Thomas of Sutton

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Thomas of Sutton [1] (died after 1315) was an English Dominican theologian, an early Thomist. [2]

Dominican Order Roman Catholic religious order

The Order of Preachers, also known as the Dominican Order, is a mendicant Catholic religious order founded by the Spanish priest Dominic of Caleruega in France, approved by Pope Honorius III via the Papal bull Religiosam vitam on 22 December 1216. Members of the order, who are referred to as Dominicans, generally carry the letters OP after their names, standing for Ordinis Praedicatorum, meaning of the Order of Preachers. Membership in the order includes friars, nuns, active sisters, and affiliated lay or secular Dominicans.


He was ordained as deacon in 1274 by Walter Giffard, and joined the Dominicans in the 1270s; he may have been a Fellow of Merton College, Oxford before that. He became doctor of theology in 1282. [3]

Deacon ministry in the Christian Church

A deacon is a member of the diaconate, an office in Christian churches that is generally associated with service of some kind, but which varies among theological and denominational traditions. Some Christian churches, such as the Catholic Church, the Eastern Orthodox Church and the Anglican church, view the diaconate as part of the clerical state; in others, the deacon remains a layperson.

Walter Giffard was Lord Chancellor of England and Archbishop of York.

Merton College, Oxford college of the University of Oxford

Merton College is one of the constituent colleges of the University of Oxford in England. Its foundation can be traced back to the 1260s when Walter de Merton, chancellor to Henry III and later to Edward I, first drew up statutes for an independent academic community and established endowments to support it. An important feature of Walter's foundation was that this "college" was to be self-governing and the endowments were directly vested in the Warden and Fellows.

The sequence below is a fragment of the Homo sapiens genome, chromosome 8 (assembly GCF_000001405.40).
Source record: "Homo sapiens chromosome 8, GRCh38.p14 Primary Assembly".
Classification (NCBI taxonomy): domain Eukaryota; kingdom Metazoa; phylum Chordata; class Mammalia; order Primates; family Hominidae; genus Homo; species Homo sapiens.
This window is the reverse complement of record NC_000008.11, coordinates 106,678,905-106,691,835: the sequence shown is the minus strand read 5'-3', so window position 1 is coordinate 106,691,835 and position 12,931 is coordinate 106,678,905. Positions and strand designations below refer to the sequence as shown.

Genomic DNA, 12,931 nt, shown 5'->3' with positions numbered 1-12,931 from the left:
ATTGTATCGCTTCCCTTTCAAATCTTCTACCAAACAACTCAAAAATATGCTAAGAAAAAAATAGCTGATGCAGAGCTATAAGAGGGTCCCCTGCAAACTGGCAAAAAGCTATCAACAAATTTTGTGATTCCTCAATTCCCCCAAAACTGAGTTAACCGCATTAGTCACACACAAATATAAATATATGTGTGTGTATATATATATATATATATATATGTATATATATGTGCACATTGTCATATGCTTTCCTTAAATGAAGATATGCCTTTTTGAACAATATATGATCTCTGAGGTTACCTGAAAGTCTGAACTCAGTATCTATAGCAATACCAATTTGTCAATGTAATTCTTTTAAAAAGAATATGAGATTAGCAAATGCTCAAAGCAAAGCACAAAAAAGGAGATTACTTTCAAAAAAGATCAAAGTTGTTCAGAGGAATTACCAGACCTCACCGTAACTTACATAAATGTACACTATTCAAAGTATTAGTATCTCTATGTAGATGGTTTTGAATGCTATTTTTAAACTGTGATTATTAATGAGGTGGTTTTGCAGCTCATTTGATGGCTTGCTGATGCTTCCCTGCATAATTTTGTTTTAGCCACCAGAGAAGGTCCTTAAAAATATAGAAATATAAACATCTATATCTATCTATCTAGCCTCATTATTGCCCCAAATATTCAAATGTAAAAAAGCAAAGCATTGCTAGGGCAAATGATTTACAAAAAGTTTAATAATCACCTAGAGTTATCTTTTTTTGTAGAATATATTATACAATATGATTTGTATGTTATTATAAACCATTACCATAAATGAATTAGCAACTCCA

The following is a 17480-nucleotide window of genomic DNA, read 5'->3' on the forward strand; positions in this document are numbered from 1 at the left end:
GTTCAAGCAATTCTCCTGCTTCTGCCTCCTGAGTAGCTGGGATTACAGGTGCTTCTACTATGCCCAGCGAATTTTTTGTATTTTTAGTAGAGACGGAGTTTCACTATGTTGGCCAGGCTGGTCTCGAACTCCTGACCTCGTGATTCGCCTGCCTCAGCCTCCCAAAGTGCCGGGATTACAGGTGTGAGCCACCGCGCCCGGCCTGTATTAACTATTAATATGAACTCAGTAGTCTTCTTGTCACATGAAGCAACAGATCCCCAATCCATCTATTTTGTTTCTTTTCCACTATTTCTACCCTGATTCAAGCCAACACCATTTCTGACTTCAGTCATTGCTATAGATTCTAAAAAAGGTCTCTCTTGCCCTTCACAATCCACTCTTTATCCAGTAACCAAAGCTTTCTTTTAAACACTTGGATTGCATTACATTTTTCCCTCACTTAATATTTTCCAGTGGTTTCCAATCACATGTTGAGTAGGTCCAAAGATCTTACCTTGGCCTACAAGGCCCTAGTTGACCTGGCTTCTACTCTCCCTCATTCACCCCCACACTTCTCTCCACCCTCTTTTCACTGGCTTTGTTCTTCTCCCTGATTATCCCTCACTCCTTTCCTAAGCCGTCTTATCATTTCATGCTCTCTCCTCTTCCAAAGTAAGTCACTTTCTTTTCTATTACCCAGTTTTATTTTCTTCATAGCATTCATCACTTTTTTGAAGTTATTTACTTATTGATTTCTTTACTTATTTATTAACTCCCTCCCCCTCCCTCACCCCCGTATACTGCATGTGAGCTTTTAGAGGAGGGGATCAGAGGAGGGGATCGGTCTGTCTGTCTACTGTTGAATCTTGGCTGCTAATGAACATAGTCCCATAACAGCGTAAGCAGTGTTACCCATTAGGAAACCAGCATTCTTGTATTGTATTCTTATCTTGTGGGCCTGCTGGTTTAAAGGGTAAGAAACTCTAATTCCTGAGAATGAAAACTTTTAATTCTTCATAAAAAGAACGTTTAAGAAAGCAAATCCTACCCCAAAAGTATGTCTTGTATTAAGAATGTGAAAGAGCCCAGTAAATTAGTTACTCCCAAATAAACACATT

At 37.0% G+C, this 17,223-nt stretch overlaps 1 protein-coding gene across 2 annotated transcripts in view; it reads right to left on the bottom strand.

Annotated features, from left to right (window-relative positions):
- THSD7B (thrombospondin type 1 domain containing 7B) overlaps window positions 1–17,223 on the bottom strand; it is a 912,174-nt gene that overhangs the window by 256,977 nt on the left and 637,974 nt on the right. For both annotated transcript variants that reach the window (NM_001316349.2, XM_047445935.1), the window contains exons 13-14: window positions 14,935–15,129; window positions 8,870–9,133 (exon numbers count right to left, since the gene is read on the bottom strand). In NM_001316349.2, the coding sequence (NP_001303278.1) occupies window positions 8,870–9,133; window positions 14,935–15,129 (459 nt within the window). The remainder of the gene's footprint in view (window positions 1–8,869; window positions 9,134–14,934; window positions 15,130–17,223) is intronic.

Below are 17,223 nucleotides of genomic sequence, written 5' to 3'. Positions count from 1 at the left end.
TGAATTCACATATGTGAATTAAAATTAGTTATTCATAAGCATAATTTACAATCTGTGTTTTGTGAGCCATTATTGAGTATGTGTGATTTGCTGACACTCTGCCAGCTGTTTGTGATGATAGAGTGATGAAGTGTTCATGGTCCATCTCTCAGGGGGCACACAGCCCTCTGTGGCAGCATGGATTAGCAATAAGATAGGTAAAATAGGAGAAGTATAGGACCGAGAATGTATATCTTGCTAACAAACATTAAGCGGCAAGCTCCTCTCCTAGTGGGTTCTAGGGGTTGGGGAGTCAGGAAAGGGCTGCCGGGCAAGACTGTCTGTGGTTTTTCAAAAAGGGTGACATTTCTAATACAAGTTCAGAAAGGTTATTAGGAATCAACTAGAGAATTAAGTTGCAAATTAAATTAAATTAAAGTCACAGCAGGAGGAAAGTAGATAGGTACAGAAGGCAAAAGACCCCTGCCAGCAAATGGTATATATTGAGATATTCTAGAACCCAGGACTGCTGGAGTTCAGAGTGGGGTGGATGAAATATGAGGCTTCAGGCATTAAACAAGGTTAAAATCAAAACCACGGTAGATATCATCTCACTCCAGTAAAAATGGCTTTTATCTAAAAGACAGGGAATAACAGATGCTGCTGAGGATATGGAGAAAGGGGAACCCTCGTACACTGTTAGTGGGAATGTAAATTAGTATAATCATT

He wrote a large number of works, in some of which he opposed Duns Scotus. [4]

Duns Scotus Scottish Franciscan friar, philosopher and Catholic blessed

John Duns, commonly called Duns Scotus, a Scotsman, is generally considered to be one of the three most important philosopher-theologians of Western Europe in the High Middle Ages, together with Thomas Aquinas and William of Ockham. Scotus has had considerable influence on both Catholic and secular thought. The doctrines for which he is best known are the "univocity of being", that existence is the most abstract concept we have, applicable to everything that exists; the formal distinction, a way of distinguishing between different aspects of the same thing; and the idea of haecceity, the property supposed to be in each individual thing that makes it an individual. Scotus also developed a complex argument for the existence of God, and argued for the Immaculate Conception of Mary.

The following works are among those authored by him:

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  1. Thomas de Sutton, Thomas de Suttona, Thomas de Sutona, Thomas de Suthona, Thomas Anglicus.
  2. Gyula Klima, Thomas of Sutton on the Nature of the Intellective Soul and the Thomistic Theory of Being
  3. The History of the University of Oxford (1984), p. 466.
  4. Hester Goodenough Gelber, It Could Have Been Otherwise: Contingency and Necessity in Dominican (2004),p. 34.
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